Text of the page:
Rintaro, a Michelin-recommended izakaya in San Francisco, needed a website that told their story and captured the same feeling that their dining experience does so well.

Inspired by owner Sylvan Brackett’s collection of Showa-era matchbooks, posters and magazines, I developed a visual strategy and built an original web experience from the ground up.

Style Guide, Website

Austin Long, Design
Aya Brackett, Photography

4 Months

I created numerous illustrations for the site, including this spiny lobster ‘hanko’ stamp.
Textured type, rough edges, and overlapping layouts give the site a distinctly physical appearance.
We pored through hundreds of Showa-era graphics to inform the stylistic direction.

Rintaro uses seasonal California ingredients to prepare traditional Japanese meals. The food isn’t fusion: Its the food you would expect to find if Tokyo just so happened to be a city in Northern California. Their menu offerings, interior design and print collateral all reinforce this idea. We wanted the website to be a clear and robust extension of that idea. We prefaced the style guide with narrative:

It’s a brisk Friday night. You just left a dive bar and you can’t remember if your last drink was a shot of Fernet in the Mission, or a Highball in Shinjuku. You’re walking with some old friends along the Yamanote line, or is it the J-Church? You duck into the courtyard of a dimly lit restaurant and find yourself in a warm, intimate space. The sturdy wooden construction turns the sound from the lively crowd into a warm, inviting buzz. You can smell something roasting over a charcoal grill as a danceable song plays in the background. It could be 1958 or 2018.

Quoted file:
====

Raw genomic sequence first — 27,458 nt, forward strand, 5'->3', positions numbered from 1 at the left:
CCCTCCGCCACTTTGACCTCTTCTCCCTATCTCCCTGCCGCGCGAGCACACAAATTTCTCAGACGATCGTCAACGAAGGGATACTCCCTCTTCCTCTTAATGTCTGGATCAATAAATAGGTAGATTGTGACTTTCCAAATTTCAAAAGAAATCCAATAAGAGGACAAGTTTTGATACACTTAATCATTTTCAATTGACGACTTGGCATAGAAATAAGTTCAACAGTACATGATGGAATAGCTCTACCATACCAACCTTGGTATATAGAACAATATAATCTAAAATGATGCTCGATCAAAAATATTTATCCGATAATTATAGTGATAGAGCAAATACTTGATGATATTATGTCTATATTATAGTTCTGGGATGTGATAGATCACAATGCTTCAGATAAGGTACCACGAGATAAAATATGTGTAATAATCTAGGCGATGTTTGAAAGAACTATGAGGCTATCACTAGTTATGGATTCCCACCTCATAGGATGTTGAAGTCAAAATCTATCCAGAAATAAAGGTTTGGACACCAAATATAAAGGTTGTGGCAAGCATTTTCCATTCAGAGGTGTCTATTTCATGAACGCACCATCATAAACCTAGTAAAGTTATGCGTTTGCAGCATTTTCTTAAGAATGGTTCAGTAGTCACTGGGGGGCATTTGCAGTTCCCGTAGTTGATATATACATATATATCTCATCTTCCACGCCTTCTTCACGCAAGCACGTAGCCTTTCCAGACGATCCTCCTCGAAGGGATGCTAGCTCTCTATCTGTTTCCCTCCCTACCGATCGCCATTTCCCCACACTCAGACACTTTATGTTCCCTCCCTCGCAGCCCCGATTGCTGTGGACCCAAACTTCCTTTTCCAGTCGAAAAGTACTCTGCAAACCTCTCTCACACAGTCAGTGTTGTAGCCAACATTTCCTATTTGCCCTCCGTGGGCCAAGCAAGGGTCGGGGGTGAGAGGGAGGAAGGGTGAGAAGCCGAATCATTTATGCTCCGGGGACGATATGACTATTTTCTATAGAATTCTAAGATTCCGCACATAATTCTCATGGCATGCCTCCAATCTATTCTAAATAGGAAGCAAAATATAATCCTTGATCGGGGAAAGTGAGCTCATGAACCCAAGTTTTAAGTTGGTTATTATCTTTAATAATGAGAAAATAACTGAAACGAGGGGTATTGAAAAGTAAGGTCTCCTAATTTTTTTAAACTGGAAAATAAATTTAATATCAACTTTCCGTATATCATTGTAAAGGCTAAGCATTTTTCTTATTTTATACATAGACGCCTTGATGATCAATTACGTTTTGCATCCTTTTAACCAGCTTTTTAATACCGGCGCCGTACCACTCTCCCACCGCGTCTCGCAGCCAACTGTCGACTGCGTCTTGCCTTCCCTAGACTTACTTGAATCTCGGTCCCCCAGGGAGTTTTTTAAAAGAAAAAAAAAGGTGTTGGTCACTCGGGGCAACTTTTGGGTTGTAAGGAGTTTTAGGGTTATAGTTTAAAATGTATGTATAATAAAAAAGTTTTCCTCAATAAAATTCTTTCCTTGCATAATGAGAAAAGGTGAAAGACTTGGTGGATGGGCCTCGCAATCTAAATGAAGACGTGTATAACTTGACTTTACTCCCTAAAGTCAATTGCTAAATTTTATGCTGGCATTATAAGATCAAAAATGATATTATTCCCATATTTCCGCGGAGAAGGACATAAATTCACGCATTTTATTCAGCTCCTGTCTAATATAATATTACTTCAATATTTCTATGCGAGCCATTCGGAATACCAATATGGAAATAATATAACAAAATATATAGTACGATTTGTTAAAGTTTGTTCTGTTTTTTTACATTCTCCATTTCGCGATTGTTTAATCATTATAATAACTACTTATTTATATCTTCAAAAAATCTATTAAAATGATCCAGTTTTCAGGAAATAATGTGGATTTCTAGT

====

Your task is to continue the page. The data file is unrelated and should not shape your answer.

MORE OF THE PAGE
The site is intentionally imperfect. Textured and overlapping typography and graphics are intended to create a wabi-sabi sense physicality.

Beneath the site’s rough, handmade feel the structure is intended to make navigation easy and intuitive. We prioritized the two most common user intentions: (1) making a reservation and (2) finding the restaurant’s location & hours. The site is built with Grav CMS and includes an admin dashboard that allows Rintaro’s team to update their menu and make content changes on the fly.

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